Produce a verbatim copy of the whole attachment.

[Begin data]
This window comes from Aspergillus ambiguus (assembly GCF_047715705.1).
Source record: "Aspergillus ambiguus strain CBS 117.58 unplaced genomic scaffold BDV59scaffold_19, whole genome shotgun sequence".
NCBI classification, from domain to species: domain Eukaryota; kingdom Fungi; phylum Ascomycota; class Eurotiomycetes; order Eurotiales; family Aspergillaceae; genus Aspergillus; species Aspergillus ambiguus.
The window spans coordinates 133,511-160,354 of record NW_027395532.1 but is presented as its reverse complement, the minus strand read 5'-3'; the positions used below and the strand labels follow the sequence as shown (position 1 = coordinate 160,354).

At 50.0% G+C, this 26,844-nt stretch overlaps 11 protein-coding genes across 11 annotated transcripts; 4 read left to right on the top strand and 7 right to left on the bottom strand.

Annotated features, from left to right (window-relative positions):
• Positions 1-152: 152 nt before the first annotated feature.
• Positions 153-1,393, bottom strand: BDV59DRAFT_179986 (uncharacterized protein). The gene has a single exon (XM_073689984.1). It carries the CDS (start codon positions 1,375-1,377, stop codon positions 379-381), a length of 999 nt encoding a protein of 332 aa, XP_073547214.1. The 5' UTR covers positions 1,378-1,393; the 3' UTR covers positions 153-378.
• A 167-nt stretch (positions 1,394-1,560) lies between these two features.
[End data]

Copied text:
This window comes from Aspergillus ambiguus (assembly GCF_047715705.1).
Source record: "Aspergillus ambiguus strain CBS 117.58 unplaced genomic scaffold BDV59scaffold_19, whole genome shotgun sequence".
NCBI classification, from domain to species: domain Eukaryota; kingdom Fungi; phylum Ascomycota; class Eurotiomycetes; order Eurotiales; family Aspergillaceae; genus Aspergillus; species Aspergillus ambiguus.
The window spans coordinates 133,511-160,354 of record NW_027395532.1 but is presented as its reverse complement, the minus strand read 5'-3'; the positions used below and the strand labels follow the sequence as shown (position 1 = coordinate 160,354).

At 50.0% G+C, this 26,844-nt stretch overlaps 11 protein-coding genes across 11 annotated transcripts; 4 read left to right on the top strand and 7 right to left on the bottom strand.

Annotated features, from left to right (window-relative positions):
• Positions 1-152: 152 nt before the first annotated feature.
• Positions 153-1,393, bottom strand: BDV59DRAFT_179986 (uncharacterized protein). The gene has a single exon (XM_073689984.1). It carries the CDS (start codon positions 1,375-1,377, stop codon positions 379-381), a length of 999 nt encoding a protein of 332 aa, XP_073547214.1. The 5' UTR covers positions 1,378-1,393; the 3' UTR covers positions 153-378.
• A 167-nt stretch (positions 1,394-1,560) lies between these two features.